No Vanillaware here, just a Guilty Crown

Lost Christmas ...

To be honest, when I first heard of Guilty Crown I actually thought it was an anime adapation of the Princess Crown videogame, so when I went to go check it out and I saw a futuristic city and mobile suits, I decided to pass on it. As the fall and winter seasons progressed, however, I began to hear a lot more about this series — bad and good. It seemed like a pretty controversial title on the internets, so I figured I’d throw it on my to-watch list. Then I read that the screenplay was done by Yoshino Hiroyuki, who did a lot of work on the sound in Code Geass and contributed to its screenplay. I then found out that the series was being directed by Araki Tetsurō of Death Note fame. Needless to say, I found myself in a marathon to catch up to its simulcast airings. Now that the season is over, I can look back and tell myself that I definitely made a good choice by picking this one up when I did.

Ouma Shu was just on his way home from school when he unexpectedly meets Yuzuriha Inori, the female lead vocalist for Egoist, a popular music group. Shu‘s enthusiasm quickly subsides when he discovers that Inori is a member of Funeral Parlor, an armed resistance group fighting against the iron rule of the GHQ group, the current governing body of Japan. Through a series of unintended mishaps, Shu accidentally and irrevocably receives the Power of Kings that was intended for the leader of Funeral Parlor. This power allows Shu to reach into the hearts of people and extract an object that best represents that person’s nature, often a type of battle implement. By obtaining this power, he also forms a strong bond with Inori, who promises to be with him from that point on. Shu‘s meek, pacifist nature puts him at odds with taking responsibility for the power he was never supposed to receive, all the while weighing his relationships with Inori and Funeral Parlor itself.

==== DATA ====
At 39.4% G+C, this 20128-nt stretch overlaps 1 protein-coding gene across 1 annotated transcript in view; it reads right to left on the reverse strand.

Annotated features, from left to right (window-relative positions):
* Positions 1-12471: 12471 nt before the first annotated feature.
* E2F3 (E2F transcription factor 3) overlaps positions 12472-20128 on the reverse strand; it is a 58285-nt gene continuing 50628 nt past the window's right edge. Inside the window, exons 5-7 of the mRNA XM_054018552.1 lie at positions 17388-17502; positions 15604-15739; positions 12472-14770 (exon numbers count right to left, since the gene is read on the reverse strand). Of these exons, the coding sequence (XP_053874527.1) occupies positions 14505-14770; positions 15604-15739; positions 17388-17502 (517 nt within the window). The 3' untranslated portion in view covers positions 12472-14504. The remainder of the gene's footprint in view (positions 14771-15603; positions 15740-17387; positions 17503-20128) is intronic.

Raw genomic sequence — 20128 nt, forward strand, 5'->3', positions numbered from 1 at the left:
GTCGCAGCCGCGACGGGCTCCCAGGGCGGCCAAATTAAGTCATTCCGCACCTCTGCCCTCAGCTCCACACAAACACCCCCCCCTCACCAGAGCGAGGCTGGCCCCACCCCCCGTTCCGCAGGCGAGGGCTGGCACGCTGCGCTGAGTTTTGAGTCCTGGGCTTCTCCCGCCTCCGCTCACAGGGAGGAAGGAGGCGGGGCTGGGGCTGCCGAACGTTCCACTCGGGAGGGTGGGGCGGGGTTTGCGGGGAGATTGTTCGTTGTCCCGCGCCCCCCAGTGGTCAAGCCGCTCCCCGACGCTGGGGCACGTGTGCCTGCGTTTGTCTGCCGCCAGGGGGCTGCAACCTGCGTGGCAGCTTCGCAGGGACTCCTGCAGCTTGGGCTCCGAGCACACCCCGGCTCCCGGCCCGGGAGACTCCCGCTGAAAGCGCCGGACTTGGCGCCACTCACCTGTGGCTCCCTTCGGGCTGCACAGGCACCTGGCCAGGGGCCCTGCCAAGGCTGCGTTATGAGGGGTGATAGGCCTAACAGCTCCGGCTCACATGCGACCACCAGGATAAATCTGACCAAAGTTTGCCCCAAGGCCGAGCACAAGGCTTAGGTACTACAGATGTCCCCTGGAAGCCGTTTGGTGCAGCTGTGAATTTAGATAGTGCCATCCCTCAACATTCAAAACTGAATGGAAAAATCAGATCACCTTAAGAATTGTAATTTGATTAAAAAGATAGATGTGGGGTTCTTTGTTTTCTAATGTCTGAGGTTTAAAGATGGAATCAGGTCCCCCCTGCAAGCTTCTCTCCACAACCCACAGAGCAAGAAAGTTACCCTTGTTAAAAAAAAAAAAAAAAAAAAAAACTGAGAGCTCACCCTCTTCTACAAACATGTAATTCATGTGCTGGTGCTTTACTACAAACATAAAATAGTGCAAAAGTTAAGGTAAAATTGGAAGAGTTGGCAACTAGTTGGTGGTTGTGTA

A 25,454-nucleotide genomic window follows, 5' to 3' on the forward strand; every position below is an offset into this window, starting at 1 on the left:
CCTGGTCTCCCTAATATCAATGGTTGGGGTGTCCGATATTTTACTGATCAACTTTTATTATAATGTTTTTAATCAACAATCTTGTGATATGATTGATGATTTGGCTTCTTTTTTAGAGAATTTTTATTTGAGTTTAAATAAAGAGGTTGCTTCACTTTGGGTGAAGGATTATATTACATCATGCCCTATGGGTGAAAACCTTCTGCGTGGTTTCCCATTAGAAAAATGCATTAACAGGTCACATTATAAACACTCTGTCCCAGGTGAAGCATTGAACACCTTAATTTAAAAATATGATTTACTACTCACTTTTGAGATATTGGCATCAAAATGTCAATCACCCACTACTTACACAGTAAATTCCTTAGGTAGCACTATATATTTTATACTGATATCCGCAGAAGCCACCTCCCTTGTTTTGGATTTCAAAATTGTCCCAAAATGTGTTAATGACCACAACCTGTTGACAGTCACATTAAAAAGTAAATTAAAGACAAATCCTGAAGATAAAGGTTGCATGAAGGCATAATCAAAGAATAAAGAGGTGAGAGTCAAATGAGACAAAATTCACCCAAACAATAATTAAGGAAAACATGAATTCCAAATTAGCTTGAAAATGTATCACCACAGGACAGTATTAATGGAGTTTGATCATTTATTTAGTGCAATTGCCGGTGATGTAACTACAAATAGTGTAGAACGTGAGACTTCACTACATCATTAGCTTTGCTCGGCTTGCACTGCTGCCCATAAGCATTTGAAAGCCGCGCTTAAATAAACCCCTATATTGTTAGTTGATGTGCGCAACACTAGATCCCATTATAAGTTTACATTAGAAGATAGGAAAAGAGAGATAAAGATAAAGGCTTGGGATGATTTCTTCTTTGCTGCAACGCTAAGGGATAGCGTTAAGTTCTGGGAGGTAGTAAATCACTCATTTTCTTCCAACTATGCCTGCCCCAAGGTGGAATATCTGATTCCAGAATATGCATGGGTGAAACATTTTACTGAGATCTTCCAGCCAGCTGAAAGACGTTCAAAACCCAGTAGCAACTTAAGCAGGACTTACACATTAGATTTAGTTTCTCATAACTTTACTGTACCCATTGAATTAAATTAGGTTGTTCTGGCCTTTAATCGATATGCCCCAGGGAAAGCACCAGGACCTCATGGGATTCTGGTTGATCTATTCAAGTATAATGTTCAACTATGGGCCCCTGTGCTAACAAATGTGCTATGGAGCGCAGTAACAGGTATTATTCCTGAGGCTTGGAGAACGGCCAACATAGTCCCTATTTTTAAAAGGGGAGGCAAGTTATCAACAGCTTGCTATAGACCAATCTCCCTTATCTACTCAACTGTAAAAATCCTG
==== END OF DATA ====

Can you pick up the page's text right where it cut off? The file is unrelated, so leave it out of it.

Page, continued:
An interesting thing about Guilty Crown is that is touches upon a number of sub-genres without decisively committing to a single one for too long. Political superpowers, romance and love triangles, incest, mecha — none of them are explored in full. Code Geass, a series that draws many parallels to this series, still had a few genres that were given extra emphasis, namely mecha. In Guilty Crown, the most that we really see of the mecha are them firing guns at each other, and nothing excessively dynamic. Also, there are only two primary mecha users (one in each opposing faction) for the series. Basically, while this series fails to commit to certain subgenres (and possibly alienating potential fans), it makes up for it by emphasizing character development and relationships, particularly between the two main characters, Shu and Inori.